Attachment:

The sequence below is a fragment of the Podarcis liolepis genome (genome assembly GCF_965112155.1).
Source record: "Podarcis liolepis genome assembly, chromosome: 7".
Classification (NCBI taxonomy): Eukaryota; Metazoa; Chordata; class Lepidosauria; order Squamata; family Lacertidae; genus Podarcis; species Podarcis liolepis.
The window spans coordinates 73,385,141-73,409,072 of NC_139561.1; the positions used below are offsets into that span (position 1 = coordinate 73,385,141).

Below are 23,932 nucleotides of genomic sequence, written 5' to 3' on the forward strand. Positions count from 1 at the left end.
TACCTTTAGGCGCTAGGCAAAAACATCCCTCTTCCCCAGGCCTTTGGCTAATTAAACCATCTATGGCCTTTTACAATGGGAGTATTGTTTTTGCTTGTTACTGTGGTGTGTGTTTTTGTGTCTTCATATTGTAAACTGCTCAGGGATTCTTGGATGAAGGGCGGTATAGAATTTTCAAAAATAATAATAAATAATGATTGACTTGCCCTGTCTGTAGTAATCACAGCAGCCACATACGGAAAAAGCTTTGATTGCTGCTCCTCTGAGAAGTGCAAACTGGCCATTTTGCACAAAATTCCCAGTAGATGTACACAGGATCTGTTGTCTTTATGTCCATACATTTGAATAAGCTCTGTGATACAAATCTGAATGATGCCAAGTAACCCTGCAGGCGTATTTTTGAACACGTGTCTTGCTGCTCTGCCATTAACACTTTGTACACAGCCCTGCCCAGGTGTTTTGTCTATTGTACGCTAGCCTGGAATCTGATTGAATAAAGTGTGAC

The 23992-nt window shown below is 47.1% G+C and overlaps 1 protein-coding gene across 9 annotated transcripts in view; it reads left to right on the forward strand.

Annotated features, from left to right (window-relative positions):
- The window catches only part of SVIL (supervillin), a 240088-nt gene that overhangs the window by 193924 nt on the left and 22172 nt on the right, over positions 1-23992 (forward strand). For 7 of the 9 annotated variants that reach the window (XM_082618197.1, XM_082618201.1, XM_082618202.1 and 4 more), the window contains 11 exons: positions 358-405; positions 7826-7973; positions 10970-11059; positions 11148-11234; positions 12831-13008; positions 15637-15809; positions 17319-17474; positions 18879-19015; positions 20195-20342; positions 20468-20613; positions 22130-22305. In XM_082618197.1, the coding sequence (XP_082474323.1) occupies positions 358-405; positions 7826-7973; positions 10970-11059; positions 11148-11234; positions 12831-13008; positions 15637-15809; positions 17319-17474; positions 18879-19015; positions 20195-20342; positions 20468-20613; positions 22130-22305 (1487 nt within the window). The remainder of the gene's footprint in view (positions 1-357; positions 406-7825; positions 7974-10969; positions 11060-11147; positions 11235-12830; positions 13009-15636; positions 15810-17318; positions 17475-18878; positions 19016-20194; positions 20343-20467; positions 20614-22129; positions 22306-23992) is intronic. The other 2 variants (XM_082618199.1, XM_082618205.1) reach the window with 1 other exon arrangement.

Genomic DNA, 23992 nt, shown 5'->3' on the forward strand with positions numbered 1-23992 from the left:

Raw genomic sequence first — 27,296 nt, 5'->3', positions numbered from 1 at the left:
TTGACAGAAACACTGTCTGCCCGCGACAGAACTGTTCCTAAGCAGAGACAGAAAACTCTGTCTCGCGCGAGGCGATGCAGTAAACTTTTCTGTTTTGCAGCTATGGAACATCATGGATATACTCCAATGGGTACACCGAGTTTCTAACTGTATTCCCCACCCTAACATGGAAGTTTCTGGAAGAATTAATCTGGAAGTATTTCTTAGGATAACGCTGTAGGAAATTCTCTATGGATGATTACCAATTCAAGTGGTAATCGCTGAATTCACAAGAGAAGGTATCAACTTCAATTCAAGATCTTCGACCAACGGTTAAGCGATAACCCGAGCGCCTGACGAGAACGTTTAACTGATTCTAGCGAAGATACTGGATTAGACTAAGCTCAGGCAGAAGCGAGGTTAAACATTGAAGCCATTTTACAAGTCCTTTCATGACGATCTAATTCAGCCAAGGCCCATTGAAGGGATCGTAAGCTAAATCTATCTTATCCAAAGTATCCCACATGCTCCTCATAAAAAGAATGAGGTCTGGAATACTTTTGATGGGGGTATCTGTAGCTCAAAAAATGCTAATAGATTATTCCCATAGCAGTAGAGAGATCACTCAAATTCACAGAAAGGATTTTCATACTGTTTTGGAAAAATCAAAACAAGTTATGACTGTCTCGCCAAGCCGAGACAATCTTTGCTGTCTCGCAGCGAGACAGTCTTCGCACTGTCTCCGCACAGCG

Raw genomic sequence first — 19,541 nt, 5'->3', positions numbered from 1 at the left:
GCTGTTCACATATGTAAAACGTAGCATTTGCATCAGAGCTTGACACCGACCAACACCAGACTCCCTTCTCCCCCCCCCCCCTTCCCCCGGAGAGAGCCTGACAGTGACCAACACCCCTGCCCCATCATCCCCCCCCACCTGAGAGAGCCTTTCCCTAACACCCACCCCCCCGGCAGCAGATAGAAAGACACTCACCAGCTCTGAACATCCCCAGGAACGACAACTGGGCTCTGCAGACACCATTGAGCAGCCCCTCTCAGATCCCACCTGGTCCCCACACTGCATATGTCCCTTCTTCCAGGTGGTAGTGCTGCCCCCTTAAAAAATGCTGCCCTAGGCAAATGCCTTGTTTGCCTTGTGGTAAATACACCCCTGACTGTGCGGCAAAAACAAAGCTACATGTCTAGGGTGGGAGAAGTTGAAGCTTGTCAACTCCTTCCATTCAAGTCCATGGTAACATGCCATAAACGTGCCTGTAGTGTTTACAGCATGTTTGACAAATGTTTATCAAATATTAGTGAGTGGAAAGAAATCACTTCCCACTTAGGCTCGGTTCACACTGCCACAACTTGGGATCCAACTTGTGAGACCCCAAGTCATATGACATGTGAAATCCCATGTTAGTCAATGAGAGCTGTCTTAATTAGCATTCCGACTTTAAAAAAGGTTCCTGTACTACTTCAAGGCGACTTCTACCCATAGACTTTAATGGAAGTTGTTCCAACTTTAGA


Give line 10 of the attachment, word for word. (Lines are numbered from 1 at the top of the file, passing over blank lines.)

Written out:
Genomic DNA, 23992 nt, shown 5'->3' on the forward strand with positions numbered 1-23992 from the left: